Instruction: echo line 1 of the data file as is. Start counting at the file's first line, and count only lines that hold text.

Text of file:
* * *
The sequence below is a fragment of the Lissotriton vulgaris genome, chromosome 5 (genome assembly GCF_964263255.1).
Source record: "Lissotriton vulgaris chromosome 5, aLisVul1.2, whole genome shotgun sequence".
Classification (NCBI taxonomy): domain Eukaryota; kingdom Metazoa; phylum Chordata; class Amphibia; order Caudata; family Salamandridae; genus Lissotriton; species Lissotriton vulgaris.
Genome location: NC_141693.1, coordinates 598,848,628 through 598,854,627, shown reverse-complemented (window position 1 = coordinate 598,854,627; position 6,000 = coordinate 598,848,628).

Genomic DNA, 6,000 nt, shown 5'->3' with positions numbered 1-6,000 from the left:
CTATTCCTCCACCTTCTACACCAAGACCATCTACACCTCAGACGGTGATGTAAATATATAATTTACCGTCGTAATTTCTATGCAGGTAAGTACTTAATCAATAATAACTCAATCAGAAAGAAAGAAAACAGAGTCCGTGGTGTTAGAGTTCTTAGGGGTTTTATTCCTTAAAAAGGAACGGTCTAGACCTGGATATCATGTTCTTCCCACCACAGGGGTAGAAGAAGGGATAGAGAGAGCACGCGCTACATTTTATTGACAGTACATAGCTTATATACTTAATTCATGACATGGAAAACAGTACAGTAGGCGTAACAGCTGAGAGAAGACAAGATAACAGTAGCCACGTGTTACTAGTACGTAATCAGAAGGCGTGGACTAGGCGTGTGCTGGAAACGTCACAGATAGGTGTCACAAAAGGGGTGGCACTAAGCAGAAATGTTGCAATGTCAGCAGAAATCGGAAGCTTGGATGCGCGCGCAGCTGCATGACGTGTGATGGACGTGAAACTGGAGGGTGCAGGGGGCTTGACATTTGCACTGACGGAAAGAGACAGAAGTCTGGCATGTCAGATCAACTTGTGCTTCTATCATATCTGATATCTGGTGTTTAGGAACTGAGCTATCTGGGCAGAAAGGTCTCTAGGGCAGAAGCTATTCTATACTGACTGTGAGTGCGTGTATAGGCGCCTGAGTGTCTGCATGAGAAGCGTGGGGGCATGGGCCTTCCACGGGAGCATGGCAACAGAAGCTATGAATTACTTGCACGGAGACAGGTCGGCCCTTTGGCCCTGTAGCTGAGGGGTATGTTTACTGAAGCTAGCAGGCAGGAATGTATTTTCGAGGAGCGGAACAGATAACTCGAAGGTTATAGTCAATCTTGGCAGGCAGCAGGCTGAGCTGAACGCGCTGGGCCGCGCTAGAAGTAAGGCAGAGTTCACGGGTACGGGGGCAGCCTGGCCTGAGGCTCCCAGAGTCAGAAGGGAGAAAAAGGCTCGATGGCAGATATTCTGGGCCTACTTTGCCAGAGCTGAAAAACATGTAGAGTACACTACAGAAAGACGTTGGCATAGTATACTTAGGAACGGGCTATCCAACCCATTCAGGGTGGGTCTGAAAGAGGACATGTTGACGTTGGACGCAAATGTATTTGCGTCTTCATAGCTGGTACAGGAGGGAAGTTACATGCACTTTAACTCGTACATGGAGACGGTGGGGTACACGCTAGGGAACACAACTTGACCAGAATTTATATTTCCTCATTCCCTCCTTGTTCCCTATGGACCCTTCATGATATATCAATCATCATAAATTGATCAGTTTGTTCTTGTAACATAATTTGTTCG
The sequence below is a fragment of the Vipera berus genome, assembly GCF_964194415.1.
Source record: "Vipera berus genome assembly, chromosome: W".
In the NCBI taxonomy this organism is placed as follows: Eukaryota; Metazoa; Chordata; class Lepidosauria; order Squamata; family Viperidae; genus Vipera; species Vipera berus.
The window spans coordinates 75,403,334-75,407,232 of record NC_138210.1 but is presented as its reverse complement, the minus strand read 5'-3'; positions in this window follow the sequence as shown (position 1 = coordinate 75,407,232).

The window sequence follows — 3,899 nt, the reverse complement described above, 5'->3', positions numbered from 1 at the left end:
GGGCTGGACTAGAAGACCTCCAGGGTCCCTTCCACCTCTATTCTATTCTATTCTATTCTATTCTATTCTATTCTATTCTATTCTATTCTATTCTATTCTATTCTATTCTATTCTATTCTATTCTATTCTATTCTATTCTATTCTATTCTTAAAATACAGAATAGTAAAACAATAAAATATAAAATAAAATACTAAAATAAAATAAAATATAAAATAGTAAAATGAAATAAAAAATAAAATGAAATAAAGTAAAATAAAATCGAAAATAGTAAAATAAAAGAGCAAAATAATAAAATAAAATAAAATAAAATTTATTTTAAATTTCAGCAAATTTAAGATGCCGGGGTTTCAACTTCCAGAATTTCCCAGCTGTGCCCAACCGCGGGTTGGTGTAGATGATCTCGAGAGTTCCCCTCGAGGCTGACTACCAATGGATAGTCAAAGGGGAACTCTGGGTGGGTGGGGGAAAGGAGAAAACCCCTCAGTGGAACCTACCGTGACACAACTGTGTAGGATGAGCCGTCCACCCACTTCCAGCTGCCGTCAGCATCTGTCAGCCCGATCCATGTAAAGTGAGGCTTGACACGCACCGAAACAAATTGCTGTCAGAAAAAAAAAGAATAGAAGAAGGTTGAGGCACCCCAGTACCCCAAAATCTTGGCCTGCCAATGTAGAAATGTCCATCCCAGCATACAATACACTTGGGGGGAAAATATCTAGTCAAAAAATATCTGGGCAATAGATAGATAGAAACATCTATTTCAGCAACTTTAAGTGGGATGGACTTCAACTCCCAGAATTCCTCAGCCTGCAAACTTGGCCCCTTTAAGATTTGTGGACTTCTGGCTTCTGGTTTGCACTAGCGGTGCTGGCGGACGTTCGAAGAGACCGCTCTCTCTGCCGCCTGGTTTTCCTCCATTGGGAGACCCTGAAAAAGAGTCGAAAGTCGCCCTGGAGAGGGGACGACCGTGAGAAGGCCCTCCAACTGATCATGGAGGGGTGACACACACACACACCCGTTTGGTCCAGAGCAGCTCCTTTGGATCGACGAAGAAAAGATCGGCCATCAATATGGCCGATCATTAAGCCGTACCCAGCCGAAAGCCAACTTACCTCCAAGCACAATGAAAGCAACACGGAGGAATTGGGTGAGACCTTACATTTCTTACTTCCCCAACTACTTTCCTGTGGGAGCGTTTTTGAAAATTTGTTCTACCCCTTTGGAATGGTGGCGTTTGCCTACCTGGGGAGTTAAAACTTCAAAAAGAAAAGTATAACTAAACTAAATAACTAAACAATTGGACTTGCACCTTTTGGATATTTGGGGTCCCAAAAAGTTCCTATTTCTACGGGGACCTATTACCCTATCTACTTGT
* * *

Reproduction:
The sequence below is a fragment of the Lissotriton vulgaris genome, chromosome 5 (genome assembly GCF_964263255.1).